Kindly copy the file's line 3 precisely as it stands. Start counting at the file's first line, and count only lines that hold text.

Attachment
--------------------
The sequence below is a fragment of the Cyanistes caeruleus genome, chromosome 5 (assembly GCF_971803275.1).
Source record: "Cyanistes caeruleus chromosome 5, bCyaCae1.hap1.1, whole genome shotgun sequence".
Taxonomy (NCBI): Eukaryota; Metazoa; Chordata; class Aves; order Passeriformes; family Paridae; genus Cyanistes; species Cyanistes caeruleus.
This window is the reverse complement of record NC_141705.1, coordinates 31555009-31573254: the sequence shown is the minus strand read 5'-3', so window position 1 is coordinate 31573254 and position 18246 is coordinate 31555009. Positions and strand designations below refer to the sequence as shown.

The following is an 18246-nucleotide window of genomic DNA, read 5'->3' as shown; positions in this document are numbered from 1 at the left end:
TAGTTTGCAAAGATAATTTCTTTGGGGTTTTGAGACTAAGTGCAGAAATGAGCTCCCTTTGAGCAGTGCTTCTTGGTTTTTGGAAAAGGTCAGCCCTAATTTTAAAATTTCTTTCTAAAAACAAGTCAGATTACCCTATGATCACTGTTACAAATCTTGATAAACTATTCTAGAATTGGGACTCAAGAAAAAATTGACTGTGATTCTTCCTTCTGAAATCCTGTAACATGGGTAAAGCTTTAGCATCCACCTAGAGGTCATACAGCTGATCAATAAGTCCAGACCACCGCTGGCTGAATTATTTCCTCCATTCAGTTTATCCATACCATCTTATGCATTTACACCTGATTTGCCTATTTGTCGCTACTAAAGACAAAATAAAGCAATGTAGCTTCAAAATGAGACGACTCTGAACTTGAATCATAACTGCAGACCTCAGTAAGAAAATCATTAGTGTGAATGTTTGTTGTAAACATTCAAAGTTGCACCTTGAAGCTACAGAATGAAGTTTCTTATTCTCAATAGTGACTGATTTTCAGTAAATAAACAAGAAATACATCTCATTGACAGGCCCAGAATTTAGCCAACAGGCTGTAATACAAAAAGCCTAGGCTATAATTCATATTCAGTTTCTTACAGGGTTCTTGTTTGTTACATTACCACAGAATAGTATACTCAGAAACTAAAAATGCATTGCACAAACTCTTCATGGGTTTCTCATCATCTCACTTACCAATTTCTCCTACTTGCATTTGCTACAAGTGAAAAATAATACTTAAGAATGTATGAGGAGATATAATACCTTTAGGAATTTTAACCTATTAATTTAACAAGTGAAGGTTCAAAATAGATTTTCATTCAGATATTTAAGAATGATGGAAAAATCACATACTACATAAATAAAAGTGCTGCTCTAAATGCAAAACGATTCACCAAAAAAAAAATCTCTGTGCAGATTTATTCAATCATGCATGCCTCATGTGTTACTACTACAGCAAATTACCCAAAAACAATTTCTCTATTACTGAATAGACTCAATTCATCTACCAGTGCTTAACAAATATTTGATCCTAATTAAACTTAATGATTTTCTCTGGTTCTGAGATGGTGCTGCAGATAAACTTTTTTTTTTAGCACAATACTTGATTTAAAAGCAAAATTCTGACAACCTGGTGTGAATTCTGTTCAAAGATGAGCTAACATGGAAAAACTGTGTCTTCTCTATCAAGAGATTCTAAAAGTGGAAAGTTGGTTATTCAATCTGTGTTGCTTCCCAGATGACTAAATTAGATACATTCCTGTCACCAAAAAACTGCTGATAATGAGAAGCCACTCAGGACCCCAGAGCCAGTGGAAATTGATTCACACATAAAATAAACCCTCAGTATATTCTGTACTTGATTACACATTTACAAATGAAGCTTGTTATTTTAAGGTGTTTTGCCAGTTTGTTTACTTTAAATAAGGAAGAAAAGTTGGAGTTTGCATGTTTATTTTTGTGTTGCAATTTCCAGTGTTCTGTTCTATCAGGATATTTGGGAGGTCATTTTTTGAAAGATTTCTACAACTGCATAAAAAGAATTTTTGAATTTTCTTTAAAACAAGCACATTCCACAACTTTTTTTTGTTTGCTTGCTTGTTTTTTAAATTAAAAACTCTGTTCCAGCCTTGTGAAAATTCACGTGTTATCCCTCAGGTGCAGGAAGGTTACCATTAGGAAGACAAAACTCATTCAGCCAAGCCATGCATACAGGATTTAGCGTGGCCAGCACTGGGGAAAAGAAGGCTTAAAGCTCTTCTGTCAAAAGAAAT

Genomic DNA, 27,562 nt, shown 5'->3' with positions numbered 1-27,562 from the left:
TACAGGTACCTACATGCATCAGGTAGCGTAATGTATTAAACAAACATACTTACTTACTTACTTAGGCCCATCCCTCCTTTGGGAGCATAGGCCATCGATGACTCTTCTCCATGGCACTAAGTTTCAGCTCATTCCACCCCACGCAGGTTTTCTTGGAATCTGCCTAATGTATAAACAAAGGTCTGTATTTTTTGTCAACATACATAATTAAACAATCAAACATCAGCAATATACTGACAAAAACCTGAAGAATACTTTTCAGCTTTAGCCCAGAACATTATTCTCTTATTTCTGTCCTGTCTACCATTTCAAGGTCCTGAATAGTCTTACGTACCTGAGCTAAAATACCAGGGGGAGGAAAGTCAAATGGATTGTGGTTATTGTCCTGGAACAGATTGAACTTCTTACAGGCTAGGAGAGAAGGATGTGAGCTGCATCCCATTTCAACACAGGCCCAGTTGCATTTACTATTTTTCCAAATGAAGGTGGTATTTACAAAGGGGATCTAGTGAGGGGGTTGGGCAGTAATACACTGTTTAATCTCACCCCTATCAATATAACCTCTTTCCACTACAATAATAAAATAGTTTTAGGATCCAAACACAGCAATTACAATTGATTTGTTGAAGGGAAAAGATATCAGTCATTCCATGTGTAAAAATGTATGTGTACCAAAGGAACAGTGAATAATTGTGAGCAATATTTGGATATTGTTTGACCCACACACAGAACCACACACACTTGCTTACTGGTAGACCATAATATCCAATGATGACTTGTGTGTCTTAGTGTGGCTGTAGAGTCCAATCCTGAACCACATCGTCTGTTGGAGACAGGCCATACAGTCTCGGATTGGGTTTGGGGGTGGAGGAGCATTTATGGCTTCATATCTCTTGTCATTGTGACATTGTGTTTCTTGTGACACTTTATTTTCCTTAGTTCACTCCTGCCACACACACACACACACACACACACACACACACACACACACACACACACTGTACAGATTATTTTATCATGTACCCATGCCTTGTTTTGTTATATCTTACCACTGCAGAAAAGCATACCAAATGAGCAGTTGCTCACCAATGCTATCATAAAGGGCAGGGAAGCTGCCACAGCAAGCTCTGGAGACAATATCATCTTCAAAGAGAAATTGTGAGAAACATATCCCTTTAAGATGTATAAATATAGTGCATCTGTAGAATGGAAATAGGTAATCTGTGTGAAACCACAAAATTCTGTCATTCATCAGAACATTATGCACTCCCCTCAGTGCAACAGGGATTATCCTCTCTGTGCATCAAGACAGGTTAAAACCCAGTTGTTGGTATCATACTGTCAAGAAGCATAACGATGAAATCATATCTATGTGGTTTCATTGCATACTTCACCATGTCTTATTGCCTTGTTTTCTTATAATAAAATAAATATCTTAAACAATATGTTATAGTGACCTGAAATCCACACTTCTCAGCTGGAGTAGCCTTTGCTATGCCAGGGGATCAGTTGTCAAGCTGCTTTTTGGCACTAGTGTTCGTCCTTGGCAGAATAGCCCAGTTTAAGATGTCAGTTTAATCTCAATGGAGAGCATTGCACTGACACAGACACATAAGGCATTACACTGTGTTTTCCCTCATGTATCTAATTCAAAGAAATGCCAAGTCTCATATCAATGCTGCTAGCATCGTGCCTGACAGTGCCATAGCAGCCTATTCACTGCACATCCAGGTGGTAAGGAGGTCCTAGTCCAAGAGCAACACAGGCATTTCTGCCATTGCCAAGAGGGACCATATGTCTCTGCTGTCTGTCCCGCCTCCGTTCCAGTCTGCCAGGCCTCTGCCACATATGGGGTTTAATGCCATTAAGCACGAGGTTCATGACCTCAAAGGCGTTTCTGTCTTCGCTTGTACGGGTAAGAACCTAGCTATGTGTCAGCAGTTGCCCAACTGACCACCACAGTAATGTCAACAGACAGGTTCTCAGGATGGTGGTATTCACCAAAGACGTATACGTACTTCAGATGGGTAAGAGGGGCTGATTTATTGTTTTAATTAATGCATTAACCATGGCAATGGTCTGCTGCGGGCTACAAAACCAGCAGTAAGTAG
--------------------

Taxonomy (NCBI): Eukaryota; Metazoa; Chordata; class Aves; order Passeriformes; family Paridae; genus Cyanistes; species Cyanistes caeruleus.